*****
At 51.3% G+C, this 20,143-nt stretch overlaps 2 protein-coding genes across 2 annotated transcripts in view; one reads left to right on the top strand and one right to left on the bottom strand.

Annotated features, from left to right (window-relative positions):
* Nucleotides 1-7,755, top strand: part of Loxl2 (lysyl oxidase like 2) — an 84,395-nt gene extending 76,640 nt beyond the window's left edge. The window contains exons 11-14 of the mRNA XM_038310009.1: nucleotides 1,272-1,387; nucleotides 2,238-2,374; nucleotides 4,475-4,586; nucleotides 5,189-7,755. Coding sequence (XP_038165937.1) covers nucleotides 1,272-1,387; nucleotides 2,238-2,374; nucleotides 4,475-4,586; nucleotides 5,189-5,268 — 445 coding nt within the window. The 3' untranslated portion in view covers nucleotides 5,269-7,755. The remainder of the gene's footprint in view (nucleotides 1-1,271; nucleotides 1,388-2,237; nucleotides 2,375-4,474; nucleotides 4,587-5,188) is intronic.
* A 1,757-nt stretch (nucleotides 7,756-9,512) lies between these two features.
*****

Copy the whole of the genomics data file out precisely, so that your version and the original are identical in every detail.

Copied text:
At 51.3% G+C, this 20,143-nt stretch overlaps 2 protein-coding genes across 2 annotated transcripts in view; one reads left to right on the top strand and one right to left on the bottom strand.

Annotated features, from left to right (window-relative positions):
* Nucleotides 1-7,755, top strand: part of Loxl2 (lysyl oxidase like 2) — an 84,395-nt gene extending 76,640 nt beyond the window's left edge. The window contains exons 11-14 of the mRNA XM_038310009.1: nucleotides 1,272-1,387; nucleotides 2,238-2,374; nucleotides 4,475-4,586; nucleotides 5,189-7,755. Coding sequence (XP_038165937.1) covers nucleotides 1,272-1,387; nucleotides 2,238-2,374; nucleotides 4,475-4,586; nucleotides 5,189-5,268 — 445 coding nt within the window. The 3' untranslated portion in view covers nucleotides 5,269-7,755. The remainder of the gene's footprint in view (nucleotides 1-1,271; nucleotides 1,388-2,237; nucleotides 2,375-4,474; nucleotides 4,587-5,188) is intronic.
* A 1,757-nt stretch (nucleotides 7,756-9,512) lies between these two features.